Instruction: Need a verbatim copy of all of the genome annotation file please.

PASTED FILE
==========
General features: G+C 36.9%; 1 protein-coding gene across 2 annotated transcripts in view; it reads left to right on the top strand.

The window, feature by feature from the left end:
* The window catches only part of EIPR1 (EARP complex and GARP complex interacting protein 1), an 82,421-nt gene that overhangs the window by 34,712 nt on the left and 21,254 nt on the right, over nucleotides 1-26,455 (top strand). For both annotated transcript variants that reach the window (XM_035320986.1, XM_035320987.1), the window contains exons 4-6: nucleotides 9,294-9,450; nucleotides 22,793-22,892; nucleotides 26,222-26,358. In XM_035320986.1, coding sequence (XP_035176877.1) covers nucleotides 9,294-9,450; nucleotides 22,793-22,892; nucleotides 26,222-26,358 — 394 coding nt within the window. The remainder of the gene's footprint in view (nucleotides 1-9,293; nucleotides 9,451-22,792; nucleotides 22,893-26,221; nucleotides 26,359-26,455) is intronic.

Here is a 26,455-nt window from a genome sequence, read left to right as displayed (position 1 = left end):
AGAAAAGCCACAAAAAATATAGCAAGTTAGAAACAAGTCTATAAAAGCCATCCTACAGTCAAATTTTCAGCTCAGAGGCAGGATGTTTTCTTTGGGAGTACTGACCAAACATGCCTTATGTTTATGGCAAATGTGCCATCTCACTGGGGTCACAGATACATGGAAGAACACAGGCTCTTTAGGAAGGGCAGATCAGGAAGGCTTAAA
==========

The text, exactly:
General features: G+C 36.9%; 1 protein-coding gene across 2 annotated transcripts in view; it reads left to right on the top strand.

The window, feature by feature from the left end:
* The window catches only part of EIPR1 (EARP complex and GARP complex interacting protein 1), an 82,421-nt gene that overhangs the window by 34,712 nt on the left and 21,254 nt on the right, over nucleotides 1-26,455 (top strand). For both annotated transcript variants that reach the window (XM_035320986.1, XM_035320987.1), the window contains exons 4-6: nucleotides 9,294-9,450; nucleotides 22,793-22,892; nucleotides 26,222-26,358. In XM_035320986.1, coding sequence (XP_035176877.1) covers nucleotides 9,294-9,450; nucleotides 22,793-22,892; nucleotides 26,222-26,358 — 394 coding nt within the window. The remainder of the gene's footprint in view (nucleotides 1-9,293; nucleotides 9,451-22,792; nucleotides 22,893-26,221; nucleotides 26,359-26,455) is intronic.

Here is a 26,455-nt window from a genome sequence, read left to right as displayed (position 1 = left end):
AGAAAAGCCACAAAAAATATAGCAAGTTAGAAACAAGTCTATAAAAGCCATCCTACAGTCAAATTTTCAGCTCAGAGGCAGGATGTTTTCTTTGGGAGTACTGACCAAACATGCCTTATGTTTATGGCAAATGTGCCATCTCACTGGGGTCACAGATACATGGAAGAACACAGGCTCTTTAGGAAGGGCAGATCAGGAAGGCTTAAA